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Do you know what a concussion is? Don’t feel bad if the answer is “not really.” 

At Concussion Awareness Now, we’re here to help.

We’re cutting through the noise about concussions, injuries that can be sneaky and invisible – and are widely misunderstood. 

In a recently conducted Concussion Awareness Now survey of 3,000 people across the U.S., 84% of people falsely believed athletes are most at risk for concussion. The truth is that just 3% of concussions are sports related. In that same study, 56% of people indicated they believed you have to hit your head to sustain a concussion. Whiplash in car crashes is a leading cause of concussion, with no direct head trauma required. And 13% said you have to lose consciousness for it to be a concussion. Also NOT true. (Psst…Check out common symptoms of concussion for more.)

Simply put: Concussions are injuries to the brain. They happen when someone suffers a blow to the head or has an external force, shake or jostle that quite literally slams this precious organ against their skull. That’s why concussions shouldn’t be brushed aside or downplayed as something to ignore. They are serious injuries!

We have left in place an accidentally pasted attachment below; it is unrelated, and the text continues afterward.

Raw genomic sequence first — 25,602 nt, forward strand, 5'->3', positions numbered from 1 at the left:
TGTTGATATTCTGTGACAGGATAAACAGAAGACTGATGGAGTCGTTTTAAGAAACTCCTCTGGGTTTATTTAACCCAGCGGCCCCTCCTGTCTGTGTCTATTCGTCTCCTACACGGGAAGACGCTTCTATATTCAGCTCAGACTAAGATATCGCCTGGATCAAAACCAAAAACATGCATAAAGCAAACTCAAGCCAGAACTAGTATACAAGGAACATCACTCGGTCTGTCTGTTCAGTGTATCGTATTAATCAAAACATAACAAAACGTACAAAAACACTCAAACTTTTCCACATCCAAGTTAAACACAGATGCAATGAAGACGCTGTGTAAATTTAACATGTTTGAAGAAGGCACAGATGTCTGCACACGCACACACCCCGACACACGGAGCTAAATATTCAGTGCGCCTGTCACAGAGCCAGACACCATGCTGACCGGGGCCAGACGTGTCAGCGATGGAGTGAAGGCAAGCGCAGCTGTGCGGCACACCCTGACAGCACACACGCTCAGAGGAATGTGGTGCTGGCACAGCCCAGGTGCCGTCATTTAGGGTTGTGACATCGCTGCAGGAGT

Unfortunately, many people don’t seek the care they need for concussions. Over half of people who think they might have a concussion never get it checked. And that doesn’t include the people who don’t know what they don’t know. They don’t even suspect they have concussion… because they figure it won’t or couldn’t happen to them. 

The world around us puts a lot of pressure on us to push past injury. To get back to work, or back in the game. To be tough, to shake it off. To avoid any potential embarrassment. The thing is: Even if you don’t have a gash or knot on your head or symptoms right away, you still could have a concussion. And concussions have potentially serious, long-term health consequences.

To make sure you or your loved one is receiving the care and treatment they need, it’s essential to have concussions checked out by a medical professional. You’ll be able to find out specifics about the injury and receive important advice about how to recover.

At least 4.8 million people head to the ER each year in the U.S. for concussion- and other traumatic brain injury-related injuries. The true number of concussions happening is likely much higher (our survey suggests more than twice as many!) So being aware that concussions can happen to anyone, anywhere, not just athletes, is important to remember.